My visit on a festival day meant that all of the restaurants were booked solid at lunchtime. I had to find another option, and wandering around I ended up with a treat that mainly locals knew about. In a small piazza, off of the town’s main square, was a bbq stand doing booming business. They offered one choice, skewers of beef that were being cooked over the coals of a small grill, similar to yakitori. Each skewer sold for €1 so four of them with a €3 cup of local white wine made for a delicious and inexpensive al fresco lunch.




I walked through the town, enjoying the murals, but my goal was up at the top of the hill. There, at the highest point, sits the Rocca Malevezzi-Campeggi (Malevezzi-Campeggi Castle) also known as the Rocca di Dozza   (Dozza Castle). The current layout of the castle was put in place during the middle of the 13th century when it served as towns fortress. During the 16th century, the castle was granted Cardinal Campeggi. His family was granted lordship of the area. They carried out renovations to first floor of the castle to create his apartments and a chapel.

Dozza Castle
Chapel

Castle Courtyard

Castle Kitchen


In 1728, the last male heir of the Campeggi family died, and the Marquisate, along the its castle, passed into the Malevezzi family, through marriage. The Malevezzi’s renovated the second floor, and lived in the castle until 1960, when they deeded the fortress to the city of Dozza.




Today, the castle serves as a historical and an art museum. When I visited, there was an exhibit of young European sculptors.


Prigioniero della Terra by Ionel Alesandrescu
Tempo by Jitka Kursovò-Valevskà


This was my first time renting a car on a trip to Europe. It gave me the freedom to explore places that I would never have gone to see by bus or train. Dozza was an wonderful find, and an excellent day trip from Bologna.


    Getting There:
From Bologna: Take the E45 east for 20 Km. Exit to the SP19 South (Castle San Pietro Exit). Travel for 3 Km to SS9 (left, towards Imola). Travel 5 Km to via Nuovo Sabbioso. Turn right and go 3 Km to Dozza.

Entrance to the Castle: €5 for adults/€3 for students

Tuesday, June 25, 2019

Visiting some of Bologna's Museums

Palazzo d'Accursio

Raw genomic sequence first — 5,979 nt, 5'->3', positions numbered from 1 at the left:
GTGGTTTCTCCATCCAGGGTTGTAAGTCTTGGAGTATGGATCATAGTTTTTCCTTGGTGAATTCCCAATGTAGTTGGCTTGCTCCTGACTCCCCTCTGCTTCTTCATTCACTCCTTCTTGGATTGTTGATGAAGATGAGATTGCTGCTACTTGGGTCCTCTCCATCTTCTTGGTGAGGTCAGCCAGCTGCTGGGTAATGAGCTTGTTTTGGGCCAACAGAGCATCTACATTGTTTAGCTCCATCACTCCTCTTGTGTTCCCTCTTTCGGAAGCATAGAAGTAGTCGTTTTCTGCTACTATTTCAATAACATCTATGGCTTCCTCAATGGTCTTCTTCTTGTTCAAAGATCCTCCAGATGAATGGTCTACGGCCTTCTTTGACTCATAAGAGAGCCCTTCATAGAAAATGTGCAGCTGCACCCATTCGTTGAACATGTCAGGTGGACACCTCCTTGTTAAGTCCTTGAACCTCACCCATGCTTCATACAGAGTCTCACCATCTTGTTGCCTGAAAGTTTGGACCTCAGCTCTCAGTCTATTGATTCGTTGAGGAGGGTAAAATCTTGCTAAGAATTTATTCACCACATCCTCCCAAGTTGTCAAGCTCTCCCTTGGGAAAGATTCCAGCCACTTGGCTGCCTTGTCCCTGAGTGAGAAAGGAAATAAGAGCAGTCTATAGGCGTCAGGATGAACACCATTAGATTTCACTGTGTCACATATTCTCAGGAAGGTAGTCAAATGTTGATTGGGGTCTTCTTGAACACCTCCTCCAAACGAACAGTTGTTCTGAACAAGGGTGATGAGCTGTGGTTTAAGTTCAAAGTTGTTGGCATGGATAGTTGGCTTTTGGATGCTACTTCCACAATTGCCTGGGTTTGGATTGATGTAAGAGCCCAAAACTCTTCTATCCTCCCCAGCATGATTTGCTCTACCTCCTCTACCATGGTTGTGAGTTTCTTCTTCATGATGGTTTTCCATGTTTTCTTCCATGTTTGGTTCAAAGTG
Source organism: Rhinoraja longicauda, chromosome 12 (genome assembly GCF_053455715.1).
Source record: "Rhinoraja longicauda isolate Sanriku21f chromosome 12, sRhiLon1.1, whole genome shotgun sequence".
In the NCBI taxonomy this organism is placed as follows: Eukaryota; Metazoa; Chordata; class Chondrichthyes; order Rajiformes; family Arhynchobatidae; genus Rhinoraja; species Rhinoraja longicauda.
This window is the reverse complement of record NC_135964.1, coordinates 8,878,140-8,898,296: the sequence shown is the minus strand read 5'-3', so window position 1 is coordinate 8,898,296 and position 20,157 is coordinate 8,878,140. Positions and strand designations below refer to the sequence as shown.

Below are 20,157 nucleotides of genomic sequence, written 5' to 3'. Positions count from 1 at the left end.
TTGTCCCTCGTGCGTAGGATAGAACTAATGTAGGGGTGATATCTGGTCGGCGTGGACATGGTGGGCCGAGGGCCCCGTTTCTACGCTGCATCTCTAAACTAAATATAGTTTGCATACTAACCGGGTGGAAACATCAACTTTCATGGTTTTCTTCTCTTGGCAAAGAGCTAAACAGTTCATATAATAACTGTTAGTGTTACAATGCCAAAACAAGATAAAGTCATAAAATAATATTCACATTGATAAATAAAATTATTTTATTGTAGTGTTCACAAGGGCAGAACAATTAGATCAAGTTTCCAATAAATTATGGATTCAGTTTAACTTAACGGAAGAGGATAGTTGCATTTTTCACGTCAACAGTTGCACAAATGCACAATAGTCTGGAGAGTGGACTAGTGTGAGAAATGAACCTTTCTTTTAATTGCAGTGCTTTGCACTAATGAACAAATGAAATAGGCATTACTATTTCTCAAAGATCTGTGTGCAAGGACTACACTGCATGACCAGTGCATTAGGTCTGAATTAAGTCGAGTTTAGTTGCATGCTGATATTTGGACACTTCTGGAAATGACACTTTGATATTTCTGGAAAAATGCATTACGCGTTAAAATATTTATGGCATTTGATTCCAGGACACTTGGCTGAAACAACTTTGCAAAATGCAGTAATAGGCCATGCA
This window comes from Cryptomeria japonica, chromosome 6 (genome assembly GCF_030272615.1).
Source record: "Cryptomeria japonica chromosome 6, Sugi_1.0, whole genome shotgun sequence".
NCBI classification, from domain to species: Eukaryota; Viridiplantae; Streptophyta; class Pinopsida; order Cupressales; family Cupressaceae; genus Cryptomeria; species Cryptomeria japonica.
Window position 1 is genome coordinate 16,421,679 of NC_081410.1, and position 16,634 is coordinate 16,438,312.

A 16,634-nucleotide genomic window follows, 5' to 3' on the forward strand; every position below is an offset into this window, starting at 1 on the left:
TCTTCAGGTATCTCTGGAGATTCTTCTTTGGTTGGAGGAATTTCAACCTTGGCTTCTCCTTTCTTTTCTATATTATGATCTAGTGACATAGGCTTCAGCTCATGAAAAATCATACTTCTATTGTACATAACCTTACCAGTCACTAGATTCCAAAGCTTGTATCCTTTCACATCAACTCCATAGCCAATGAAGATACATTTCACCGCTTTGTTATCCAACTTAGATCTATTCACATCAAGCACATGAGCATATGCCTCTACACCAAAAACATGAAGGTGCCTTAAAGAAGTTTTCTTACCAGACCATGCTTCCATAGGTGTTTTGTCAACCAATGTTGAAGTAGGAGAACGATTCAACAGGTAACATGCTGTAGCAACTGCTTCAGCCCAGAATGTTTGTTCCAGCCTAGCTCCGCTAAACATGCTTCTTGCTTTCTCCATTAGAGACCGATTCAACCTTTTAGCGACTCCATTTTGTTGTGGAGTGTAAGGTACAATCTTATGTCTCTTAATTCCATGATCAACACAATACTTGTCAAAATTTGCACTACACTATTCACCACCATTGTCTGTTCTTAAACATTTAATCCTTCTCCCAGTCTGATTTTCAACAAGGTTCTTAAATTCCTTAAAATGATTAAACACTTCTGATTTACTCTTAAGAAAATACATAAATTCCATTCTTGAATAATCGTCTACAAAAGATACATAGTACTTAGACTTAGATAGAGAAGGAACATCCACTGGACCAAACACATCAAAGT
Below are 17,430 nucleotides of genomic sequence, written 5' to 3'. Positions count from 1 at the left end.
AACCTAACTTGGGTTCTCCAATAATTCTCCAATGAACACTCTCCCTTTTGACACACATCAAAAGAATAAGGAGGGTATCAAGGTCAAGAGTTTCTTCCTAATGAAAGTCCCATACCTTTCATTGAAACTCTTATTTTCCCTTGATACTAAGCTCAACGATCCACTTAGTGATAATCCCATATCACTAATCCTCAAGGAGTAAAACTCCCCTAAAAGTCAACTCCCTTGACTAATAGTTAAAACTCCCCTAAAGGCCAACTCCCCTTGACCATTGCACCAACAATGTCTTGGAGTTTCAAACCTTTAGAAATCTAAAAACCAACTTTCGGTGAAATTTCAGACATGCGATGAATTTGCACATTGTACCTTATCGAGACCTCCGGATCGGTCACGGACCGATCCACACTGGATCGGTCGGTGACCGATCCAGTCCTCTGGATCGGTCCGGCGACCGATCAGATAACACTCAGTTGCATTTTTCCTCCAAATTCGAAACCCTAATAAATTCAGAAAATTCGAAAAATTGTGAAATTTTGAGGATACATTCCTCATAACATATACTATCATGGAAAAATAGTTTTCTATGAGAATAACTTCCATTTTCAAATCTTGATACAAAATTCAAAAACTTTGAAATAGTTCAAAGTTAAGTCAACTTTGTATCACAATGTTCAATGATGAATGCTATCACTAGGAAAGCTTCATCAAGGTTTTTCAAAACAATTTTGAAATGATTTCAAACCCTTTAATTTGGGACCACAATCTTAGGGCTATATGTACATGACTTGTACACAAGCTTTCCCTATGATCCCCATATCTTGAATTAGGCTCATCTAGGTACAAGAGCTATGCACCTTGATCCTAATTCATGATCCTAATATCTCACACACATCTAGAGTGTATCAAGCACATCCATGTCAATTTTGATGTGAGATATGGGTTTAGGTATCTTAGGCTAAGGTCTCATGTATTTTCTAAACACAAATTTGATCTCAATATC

Bologna is an old city with a history in education. It is home to beautiful churches and distinctive porticoed streets. It is also home to some wonderful museums that offer both classic and innovative views of art. After spending Easter morning visiting some churches (see last weeks post) I ate lunch and took in two of those museums.



For lunch I walked half a block off of the Piazza Maggiore, to a great lunch place, the salumeria Simoni Laboratorio. In 1960, the Simoni family opened a salumeria in the Centro Storico of Bologna, two blocks from the center square of the city. In 2015 they opened their restaurant/laboratory on via Pescherie Vecchia II where you can order and eat from a menu of sandwiches and plates. I ordered the ballerina and for €5 I received a large sandwich of amazing ham and pecorino cheese. It was delicious.

Salumeria Plate at Simoni Laboratorio

Meat and Cheese for sale 


After lunch I walked across the square to the Palazzo d’Accursio, or City Hall. This collection of buildings holds the offices of Bologna’s government along with the Collezioni Comunali d’Arte. The museum occupies the second floor (third floor for us Americans) of the palazzo. The rooms were originally built for the Cardinal Legates, representatives of Pope, who lived there from the 16th century until 1859. The museum houses a collection of artists for the Emilia-Romagna region. The art is good, although not outstanding. The rooms, however, are amazing. They have been maintained and restored, keeping the decorations from the papal era in place.

Prospettivo by Fernando Galli Bibiena 

Venus and Eros by Antonio Bellucci

The Trinity(artist unknown)

Coat of Arms room




The second museum I visited was the Museo Civico Archeologico. It was not the extensive collection of artifacts from Greece, Rome and Byzantium that brought me to the museum. It was to a fascinating exhibit entitled Ex Africa. This exhibit of 270 pieces from the continent, covering pieces created over the last thousand years, has been put together with the intent to show that art from Africa should be considered as at the same level as art in Europe. The artworks are arranged in themed galleries, presented works tied together by their role in society and culture. Religious statues, masks, and representational figures are shown with representations of the historical growth and changes. 

Figures from Senuto

Masks from Punu


The exhibit highlights the development of art forms, in the same manner that is applied to European art in many museums. Ex Africa also discussed the level of skills needed to create these works, along with how these skills and styles were shared throughout the continent, thus illustrating that the art of Africa was not “tribal,” but represented continent-wide movements. Finally, the exhibit presents modern representations of traditional African art, along with works by contemporary artists, who have incorporated traditional styles.

Salt Cellars from Sierra Leon

Messenger from Edo

Power Figures from Songye


Being a university city, Bologna offers many opportunities to explore art in ways that the more traditional tourists spots miss. It is worth a visit for its history and for its unique presentations.

Getting There:
Collezioni Civico d’Arte - Palazzo d’Accursio, Piazza Maggiore, 6 - 40121 Bologna (BO). Entrance fees are: full € 6.00/€ 3.00 for visitors over 65, groups of min. 10 people, Comune di Bologna Family Card and YoungERcard holders, € 2.00: visitors from 18 to 25.

Museo Civico Archeologico -Via dell'Archiginnasio 2 - 40124 Bologna

Entrance fees are: € 6.00 full/ € 3.00 for visitors over 65, groups of min. 10 people, Comune di Bologna Family Card and YoungERcard holder/ € 2.00: visitors from 18 to 25. Ex Africa had a separate entrance fee of €14/€12/€10 including an audio guide.